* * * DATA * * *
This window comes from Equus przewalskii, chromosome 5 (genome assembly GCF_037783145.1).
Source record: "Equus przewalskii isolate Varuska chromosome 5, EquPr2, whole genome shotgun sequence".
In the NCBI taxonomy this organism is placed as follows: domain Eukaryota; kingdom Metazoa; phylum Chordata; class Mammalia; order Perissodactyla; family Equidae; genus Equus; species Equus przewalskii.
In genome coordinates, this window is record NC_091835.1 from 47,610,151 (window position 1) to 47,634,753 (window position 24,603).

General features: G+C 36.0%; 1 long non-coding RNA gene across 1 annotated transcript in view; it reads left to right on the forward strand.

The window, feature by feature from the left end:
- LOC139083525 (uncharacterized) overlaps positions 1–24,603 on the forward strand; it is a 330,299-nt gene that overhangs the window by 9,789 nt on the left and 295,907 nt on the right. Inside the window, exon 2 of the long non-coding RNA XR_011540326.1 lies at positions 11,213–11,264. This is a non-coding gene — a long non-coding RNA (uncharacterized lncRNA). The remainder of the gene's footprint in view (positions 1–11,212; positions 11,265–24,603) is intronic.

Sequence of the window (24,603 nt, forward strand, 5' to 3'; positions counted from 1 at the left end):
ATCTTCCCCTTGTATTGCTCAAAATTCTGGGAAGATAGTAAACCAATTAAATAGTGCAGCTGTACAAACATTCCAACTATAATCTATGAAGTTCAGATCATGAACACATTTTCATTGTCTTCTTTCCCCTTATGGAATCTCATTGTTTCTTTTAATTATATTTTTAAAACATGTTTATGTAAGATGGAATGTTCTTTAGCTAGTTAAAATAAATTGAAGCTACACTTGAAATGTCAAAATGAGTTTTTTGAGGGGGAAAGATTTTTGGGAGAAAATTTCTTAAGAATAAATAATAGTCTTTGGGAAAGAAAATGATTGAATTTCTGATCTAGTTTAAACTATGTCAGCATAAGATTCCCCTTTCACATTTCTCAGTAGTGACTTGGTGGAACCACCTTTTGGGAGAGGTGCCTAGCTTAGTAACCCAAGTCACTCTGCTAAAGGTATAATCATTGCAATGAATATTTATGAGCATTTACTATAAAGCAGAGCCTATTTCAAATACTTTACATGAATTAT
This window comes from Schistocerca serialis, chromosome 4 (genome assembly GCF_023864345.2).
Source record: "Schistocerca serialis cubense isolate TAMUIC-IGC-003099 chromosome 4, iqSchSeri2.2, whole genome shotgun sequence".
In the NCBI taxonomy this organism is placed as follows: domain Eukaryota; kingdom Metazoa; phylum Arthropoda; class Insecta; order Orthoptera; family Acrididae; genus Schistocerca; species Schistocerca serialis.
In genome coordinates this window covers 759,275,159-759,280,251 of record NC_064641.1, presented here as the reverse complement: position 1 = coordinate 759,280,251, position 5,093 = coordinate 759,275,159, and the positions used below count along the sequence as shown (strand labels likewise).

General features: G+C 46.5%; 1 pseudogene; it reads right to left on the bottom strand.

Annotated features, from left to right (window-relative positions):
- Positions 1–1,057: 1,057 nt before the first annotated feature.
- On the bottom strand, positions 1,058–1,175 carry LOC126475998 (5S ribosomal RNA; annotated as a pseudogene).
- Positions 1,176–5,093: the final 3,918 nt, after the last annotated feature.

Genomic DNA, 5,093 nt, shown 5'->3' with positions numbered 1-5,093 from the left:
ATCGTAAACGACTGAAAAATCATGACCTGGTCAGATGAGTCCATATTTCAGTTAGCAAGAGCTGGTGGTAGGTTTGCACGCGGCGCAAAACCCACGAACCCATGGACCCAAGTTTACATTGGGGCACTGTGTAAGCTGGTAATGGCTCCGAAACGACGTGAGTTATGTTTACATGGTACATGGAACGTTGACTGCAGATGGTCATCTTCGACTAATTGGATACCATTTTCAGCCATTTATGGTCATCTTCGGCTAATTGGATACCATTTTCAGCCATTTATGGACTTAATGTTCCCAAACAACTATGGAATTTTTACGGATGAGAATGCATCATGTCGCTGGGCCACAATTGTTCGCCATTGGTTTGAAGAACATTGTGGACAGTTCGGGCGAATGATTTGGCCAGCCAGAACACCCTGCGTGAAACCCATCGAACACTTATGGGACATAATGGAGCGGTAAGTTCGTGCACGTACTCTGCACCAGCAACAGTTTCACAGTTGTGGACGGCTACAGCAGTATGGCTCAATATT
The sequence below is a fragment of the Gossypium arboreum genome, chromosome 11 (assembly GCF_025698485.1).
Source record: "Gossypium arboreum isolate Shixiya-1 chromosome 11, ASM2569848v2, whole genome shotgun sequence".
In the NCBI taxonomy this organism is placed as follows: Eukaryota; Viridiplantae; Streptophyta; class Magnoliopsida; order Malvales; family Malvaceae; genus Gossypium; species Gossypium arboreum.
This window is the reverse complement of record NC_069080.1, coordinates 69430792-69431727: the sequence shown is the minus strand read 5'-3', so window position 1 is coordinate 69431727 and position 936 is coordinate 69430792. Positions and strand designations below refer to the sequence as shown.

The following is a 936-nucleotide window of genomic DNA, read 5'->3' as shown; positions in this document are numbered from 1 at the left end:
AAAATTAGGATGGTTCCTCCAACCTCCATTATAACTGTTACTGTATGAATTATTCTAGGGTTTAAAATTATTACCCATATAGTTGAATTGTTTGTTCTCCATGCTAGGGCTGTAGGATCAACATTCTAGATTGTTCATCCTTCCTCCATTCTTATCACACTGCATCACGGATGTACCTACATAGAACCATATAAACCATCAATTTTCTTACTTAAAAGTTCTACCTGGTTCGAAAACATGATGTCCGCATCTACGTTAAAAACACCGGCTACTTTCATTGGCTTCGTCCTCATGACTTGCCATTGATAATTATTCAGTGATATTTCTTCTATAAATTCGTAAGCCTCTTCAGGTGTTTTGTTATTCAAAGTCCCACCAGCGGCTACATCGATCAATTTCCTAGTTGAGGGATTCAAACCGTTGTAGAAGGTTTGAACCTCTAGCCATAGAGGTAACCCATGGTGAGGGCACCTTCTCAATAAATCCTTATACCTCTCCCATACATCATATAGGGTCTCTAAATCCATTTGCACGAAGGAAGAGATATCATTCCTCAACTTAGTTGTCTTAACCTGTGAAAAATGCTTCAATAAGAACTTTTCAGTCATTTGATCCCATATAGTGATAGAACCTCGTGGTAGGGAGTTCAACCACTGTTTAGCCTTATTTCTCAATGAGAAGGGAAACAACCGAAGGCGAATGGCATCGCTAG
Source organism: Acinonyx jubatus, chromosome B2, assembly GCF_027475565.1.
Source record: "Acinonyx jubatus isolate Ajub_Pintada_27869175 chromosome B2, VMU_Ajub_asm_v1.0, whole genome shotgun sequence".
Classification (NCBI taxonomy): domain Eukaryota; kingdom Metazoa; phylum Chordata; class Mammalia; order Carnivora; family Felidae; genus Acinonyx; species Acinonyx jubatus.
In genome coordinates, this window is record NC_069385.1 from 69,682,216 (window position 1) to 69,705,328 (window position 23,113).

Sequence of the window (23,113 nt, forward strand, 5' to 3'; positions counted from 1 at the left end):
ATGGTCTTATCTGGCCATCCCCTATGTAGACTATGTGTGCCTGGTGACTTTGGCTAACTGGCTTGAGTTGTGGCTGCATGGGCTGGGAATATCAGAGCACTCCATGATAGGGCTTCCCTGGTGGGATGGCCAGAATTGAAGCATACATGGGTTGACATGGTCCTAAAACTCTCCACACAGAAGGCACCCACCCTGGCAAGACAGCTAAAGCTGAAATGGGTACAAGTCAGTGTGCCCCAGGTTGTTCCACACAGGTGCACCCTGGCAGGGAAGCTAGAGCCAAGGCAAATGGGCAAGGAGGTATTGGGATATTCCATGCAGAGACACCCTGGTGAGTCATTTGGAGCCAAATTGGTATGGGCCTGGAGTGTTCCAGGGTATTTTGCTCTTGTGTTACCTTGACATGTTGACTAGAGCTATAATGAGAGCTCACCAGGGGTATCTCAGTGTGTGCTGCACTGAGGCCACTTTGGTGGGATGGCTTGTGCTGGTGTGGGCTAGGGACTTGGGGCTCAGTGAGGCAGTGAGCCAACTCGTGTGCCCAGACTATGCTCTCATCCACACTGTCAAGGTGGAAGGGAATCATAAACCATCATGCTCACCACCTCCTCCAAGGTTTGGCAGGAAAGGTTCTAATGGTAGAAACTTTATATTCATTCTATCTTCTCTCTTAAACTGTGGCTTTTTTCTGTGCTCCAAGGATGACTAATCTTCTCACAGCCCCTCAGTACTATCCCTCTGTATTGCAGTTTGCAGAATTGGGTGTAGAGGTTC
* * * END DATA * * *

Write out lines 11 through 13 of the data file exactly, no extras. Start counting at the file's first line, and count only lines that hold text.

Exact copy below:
Source record: "Schistocerca serialis cubense isolate TAMUIC-IGC-003099 chromosome 4, iqSchSeri2.2, whole genome shotgun sequence".
In the NCBI taxonomy this organism is placed as follows: domain Eukaryota; kingdom Metazoa; phylum Arthropoda; class Insecta; order Orthoptera; family Acrididae; genus Schistocerca; species Schistocerca serialis.
In genome coordinates this window covers 759,275,159-759,280,251 of record NC_064641.1, presented here as the reverse complement: position 1 = coordinate 759,280,251, position 5,093 = coordinate 759,275,159, and the positions used below count along the sequence as shown (strand labels likewise).